This suggests that you might need to move towards a plant-heavy diet and cut down on saturated fat intake too.
Has Antioxidant And Anti-Inflammatory Effects
Oxidation and inflammation have become hot topics in recent years. These are both important processes in our body, but can easily become out of balance. Too much oxidative stress or inflammation is harmful, potentially leading to increased disease risk.
Olive oil is an excellent way to combat these issues, as it has both anti-inflammatory and antioxidant properties. The anti-inflammatory effects are a further reason why olive oil could help to decrease pain.
Olive Oil Nutrition
Olive oil is made up of fat, making it free from carbs and protein. It doesn’t contain many nutrients either, although it is a notable source of vitamin E and vitamin K.
While both of these vitamins offer health benefits, the vitamin E could be a problem if you’re having large amounts of olive oil at a time, as it’s possible to have too much of the vitamin.
As for fats, olive oil mostly made up of monounsaturated fats, including palmitoleic acid and oleic acid.
Omega-3 and omega-6 fatty acids are present too, in an appealing ratio. As such, olive oil isn’t an omega-6 rich food and is perfect for an anti-inflammatory diet.
Where Olive Oil Performs Less Well
The first issue with olive oil is that it’s still a type of fat. This means that it’s high in calories – with a single tablespoon containing around 120 calories. That’s a lot of calories and it’s very easy to overdo it.
After all, you’re often drizzling olive oil over salads or using it for dipping, rather than measuring it out. The effects of using even a little more than you intend to each time would add up quickly.
High calorie foods can be a problem when you’re trying to stay at a healthy weight. You might even need to cut down your calories somewhere else so you can fit olive oil into your diet.
Its Smoke Point And Melting Point
Olive oil has a low melting point, so it isn’t solid at room temperature like butter or margarine. This means that you can’t easily spread it on toast. Of course, the liquid nature of olive oil makes it perfect for drizzling over a salad, so this feature has its advantages too.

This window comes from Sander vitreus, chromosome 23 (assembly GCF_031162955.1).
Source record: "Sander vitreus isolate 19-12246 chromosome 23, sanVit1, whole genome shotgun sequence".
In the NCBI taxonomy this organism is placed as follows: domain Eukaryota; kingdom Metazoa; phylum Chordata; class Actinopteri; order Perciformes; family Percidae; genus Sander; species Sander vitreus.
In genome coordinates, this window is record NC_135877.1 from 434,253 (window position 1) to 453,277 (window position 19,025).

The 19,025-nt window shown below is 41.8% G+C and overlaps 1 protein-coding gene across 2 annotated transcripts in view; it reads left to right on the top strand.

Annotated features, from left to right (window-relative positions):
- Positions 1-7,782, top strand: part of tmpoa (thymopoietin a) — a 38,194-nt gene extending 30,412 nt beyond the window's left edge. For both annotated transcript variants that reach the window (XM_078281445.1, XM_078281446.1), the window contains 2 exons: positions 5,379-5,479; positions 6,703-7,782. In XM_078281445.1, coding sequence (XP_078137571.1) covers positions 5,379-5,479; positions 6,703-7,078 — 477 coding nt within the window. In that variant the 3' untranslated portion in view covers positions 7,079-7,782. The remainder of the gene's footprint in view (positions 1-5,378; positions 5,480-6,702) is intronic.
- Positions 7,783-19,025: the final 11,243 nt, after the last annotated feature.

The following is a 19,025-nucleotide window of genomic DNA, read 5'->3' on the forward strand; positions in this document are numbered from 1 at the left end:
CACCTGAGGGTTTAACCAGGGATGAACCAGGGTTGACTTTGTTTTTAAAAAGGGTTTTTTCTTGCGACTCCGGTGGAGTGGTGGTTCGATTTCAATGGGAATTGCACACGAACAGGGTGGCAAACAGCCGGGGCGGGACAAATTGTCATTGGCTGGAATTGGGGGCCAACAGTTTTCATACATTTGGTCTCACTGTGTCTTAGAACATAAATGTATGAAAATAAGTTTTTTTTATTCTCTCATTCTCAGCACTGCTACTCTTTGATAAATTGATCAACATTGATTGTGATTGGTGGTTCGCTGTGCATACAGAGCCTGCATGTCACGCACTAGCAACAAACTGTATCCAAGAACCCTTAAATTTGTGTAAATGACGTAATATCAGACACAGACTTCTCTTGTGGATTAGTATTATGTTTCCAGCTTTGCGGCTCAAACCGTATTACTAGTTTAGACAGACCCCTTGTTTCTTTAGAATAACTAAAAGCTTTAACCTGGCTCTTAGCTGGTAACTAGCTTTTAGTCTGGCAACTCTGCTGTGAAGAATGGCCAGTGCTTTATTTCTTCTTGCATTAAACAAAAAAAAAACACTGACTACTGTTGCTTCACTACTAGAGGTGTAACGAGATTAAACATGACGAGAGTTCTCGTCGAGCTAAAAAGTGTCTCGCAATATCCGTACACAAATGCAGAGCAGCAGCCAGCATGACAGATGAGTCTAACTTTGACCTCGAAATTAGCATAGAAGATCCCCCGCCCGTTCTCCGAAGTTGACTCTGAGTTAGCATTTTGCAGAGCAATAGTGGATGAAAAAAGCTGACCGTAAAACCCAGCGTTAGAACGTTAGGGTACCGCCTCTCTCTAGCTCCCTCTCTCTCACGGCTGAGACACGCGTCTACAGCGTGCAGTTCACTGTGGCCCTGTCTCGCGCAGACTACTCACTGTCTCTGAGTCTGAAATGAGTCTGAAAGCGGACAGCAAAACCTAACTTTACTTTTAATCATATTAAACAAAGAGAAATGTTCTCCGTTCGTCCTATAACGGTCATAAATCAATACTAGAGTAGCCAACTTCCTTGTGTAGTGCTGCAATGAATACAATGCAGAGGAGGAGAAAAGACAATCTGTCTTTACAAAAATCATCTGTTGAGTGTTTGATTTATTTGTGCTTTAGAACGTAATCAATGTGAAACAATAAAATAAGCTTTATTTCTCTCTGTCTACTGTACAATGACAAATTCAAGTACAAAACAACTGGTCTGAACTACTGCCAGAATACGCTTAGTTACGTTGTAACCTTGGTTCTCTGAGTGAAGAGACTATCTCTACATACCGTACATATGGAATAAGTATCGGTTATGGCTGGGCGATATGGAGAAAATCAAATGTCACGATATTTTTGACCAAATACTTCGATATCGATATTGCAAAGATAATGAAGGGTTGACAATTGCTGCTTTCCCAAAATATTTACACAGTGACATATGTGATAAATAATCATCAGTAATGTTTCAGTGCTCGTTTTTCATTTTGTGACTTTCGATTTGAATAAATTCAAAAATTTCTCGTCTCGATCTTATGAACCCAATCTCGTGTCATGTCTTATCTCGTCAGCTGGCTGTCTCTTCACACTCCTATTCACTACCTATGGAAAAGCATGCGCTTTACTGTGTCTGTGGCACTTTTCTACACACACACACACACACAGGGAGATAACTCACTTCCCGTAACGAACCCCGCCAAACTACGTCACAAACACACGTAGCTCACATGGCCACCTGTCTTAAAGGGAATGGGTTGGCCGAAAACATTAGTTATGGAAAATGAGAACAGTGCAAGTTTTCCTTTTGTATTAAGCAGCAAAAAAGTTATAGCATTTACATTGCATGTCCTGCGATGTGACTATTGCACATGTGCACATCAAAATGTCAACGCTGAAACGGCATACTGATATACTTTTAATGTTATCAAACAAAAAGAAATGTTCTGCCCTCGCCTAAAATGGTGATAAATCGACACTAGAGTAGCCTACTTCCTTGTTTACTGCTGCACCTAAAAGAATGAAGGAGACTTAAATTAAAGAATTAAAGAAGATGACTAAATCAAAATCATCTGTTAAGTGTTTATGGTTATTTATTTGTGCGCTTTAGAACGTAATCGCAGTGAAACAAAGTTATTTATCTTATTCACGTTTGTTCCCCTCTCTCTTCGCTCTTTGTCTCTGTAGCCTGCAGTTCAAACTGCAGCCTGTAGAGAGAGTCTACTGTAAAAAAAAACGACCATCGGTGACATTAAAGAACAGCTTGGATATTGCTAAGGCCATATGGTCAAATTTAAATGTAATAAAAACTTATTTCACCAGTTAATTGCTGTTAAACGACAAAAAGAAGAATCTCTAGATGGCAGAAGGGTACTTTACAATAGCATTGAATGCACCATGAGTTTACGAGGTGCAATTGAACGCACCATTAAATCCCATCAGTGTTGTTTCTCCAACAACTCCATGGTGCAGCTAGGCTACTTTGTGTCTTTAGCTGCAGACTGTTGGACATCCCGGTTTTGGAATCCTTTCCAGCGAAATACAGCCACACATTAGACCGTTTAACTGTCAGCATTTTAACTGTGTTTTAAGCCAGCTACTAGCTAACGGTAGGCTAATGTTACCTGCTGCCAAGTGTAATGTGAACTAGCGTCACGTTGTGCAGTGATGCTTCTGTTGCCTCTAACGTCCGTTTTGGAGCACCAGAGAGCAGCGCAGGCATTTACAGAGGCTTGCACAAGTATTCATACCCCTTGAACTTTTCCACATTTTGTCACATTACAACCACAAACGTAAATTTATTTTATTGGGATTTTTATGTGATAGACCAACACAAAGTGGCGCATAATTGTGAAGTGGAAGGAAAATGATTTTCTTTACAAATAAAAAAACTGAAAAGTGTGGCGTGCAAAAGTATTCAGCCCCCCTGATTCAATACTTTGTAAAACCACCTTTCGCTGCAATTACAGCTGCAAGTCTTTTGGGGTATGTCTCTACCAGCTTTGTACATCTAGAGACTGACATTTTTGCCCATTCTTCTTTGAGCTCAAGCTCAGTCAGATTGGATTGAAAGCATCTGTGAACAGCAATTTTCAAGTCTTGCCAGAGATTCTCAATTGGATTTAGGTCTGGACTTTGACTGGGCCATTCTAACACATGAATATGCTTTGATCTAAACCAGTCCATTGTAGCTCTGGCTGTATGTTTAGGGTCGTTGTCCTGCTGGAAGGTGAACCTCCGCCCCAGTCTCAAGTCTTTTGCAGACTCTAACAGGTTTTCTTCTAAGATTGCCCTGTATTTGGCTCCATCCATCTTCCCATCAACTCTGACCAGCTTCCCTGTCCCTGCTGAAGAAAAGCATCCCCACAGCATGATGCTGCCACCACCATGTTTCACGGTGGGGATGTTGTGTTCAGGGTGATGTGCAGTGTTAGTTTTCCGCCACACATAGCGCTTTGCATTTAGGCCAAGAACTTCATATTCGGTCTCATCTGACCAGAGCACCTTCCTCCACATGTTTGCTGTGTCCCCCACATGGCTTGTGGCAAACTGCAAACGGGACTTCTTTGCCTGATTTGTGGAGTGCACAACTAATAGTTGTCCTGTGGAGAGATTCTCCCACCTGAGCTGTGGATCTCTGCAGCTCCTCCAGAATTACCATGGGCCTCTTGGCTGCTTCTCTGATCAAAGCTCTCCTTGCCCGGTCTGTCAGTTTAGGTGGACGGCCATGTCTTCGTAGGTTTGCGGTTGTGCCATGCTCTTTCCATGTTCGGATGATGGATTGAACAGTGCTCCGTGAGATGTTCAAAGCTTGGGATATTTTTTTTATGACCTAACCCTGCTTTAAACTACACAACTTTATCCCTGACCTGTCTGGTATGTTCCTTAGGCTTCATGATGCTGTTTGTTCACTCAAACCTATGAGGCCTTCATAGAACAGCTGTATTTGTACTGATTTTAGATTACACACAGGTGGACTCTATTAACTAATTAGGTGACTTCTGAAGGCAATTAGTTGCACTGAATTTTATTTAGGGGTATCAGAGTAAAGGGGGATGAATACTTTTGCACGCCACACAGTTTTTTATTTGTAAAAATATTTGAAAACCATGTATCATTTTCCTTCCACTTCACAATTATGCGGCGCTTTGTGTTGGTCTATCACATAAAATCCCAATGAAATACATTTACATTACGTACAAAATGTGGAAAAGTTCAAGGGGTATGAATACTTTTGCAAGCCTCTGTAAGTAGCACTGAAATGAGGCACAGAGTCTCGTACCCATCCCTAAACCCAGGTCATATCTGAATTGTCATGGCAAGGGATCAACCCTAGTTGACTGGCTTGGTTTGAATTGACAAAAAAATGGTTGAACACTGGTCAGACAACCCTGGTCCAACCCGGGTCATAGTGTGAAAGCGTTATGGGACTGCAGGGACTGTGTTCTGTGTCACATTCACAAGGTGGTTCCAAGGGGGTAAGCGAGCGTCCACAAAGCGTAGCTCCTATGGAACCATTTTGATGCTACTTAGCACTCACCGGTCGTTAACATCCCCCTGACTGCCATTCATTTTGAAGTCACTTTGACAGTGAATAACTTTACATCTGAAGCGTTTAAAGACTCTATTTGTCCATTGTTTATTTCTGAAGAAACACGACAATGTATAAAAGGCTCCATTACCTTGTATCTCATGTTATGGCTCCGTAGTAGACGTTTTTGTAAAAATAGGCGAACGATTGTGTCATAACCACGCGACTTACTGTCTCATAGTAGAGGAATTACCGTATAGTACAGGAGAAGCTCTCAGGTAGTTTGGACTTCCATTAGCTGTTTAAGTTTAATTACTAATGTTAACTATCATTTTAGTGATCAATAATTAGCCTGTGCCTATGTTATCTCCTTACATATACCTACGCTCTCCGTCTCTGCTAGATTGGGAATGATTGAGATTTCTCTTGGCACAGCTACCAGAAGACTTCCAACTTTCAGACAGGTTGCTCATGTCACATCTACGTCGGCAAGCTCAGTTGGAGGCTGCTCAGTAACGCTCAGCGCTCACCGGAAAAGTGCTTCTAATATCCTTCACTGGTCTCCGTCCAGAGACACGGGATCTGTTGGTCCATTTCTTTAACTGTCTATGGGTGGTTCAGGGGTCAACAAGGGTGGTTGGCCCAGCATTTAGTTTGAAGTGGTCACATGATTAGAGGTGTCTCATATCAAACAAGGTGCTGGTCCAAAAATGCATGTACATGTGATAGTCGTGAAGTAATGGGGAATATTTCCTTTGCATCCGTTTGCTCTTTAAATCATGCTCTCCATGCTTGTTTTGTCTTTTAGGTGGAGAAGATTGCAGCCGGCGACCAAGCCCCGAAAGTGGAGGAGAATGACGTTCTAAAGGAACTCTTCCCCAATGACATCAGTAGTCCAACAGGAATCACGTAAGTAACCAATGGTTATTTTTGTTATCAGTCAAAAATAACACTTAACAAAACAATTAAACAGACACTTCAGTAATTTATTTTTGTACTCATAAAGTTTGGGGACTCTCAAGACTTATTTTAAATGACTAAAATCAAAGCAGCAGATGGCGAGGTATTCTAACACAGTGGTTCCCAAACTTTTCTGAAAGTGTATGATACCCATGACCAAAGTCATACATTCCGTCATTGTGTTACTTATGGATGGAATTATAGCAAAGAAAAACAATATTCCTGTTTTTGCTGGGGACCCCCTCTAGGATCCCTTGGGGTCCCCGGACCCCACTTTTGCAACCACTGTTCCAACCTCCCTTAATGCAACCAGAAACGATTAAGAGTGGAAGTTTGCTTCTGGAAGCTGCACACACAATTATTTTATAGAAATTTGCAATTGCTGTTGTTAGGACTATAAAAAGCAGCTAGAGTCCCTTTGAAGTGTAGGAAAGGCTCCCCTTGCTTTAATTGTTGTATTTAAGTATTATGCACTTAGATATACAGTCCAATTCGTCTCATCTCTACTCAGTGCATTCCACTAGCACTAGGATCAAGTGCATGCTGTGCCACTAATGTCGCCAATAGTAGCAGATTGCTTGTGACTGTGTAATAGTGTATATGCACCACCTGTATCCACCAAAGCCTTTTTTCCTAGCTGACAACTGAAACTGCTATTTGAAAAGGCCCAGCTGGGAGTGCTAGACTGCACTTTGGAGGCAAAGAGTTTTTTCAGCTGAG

The smoke point is also on the low end for a cooking oil. For extra virgin olive oil, you’re looking at around 405˚F, while virgin olive oil is closer to 410˚F, and refined olive oil can vary dramatically.
With these smoke points, you probably wouldn’t use olive oil for deep frying or very high temperature cooking. We’ll talk more about the idea of cooking with olive oil a little later on.
Olive Oil Fraud
Fraud is a huge problem for the olive oil industry. The oil is popular, fetches a high price, and can be expensive to produce, all of which provides fraudsters with plenty of incentive.
And, unfortunately, olive oil can be easily adulterated. This means that instead of selling pure olive oil, some companies mix cheaper oils in as well. The distinct flavor of olive oil easily masks the other oils, making it almost impossible to work out whether you have the real deal or not.
Some companies use a blend of virgin and extra virgin olive oil instead, along with ones that add refined olive oil in the mix too. Some of these products will be marketed as extra virgin olive oil – and you might pay a lot for olive oil that isn’t what it claims to be.
Olive oil often isn’t tested regularly, especially not in America, so it’s easy for companies to get away with the practice.
When buying olive oil yourself, take the time to look for high-quality products. The companies will often provide details about the harvest date of the olives, the cultivar that the olives come from, and specifically where the olive oil was made.